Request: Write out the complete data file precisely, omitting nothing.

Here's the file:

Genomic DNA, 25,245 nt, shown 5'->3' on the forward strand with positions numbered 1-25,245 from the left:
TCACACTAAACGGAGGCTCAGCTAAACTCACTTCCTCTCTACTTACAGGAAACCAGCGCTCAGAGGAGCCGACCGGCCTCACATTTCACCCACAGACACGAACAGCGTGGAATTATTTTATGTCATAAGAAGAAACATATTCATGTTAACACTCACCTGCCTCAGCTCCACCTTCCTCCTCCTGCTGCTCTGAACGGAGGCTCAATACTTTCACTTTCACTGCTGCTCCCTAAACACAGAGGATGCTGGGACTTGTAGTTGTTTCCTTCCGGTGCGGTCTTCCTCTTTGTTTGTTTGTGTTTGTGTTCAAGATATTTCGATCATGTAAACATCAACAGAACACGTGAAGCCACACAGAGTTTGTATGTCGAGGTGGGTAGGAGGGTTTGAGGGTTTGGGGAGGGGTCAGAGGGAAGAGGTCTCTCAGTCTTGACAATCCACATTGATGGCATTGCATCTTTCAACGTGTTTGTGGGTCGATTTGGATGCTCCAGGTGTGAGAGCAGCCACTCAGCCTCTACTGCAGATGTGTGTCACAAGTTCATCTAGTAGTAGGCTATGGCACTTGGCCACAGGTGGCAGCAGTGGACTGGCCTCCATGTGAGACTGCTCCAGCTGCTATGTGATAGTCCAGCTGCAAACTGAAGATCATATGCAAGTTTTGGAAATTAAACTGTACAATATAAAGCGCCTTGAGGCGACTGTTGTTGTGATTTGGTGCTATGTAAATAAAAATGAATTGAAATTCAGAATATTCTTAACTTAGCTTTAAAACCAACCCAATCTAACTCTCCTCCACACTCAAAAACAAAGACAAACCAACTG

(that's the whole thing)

Genomic DNA, 25,245 nt, shown 5'->3' on the forward strand with positions numbered 1-25,245 from the left:
TCACACTAAACGGAGGCTCAGCTAAACTCACTTCCTCTCTACTTACAGGAAACCAGCGCTCAGAGGAGCCGACCGGCCTCACATTTCACCCACAGACACGAACAGCGTGGAATTATTTTATGTCATAAGAAGAAACATATTCATGTTAACACTCACCTGCCTCAGCTCCACCTTCCTCCTCCTGCTGCTCTGAACGGAGGCTCAATACTTTCACTTTCACTGCTGCTCCCTAAACACAGAGGATGCTGGGACTTGTAGTTGTTTCCTTCCGGTGCGGTCTTCCTCTTTGTTTGTTTGTGTTTGTGTTCAAGATATTTCGATCATGTAAACATCAACAGAACACGTGAAGCCACACAGAGTTTGTATGTCGAGGTGGGTAGGAGGGTTTGAGGGTTTGGGGAGGGGTCAGAGGGAAGAGGTCTCTCAGTCTTGACAATCCACATTGATGGCATTGCATCTTTCAACGTGTTTGTGGGTCGATTTGGATGCTCCAGGTGTGAGAGCAGCCACTCAGCCTCTACTGCAGATGTGTGTCACAAGTTCATCTAGTAGTAGGCTATGGCACTTGGCCACAGGTGGCAGCAGTGGACTGGCCTCCATGTGAGACTGCTCCAGCTGCTATGTGATAGTCCAGCTGCAAACTGAAGATCATATGCAAGTTTTGGAAATTAAACTGTACAATATAAAGCGCCTTGAGGCGACTGTTGTTGTGATTTGGTGCTATGTAAATAAAAATGAATTGAAATTCAGAATATTCTTAACTTAGCTTTAAAACCAACCCAATCTAACTCTCCTCCACACTCAAAAACAAAGACAAACCAACTG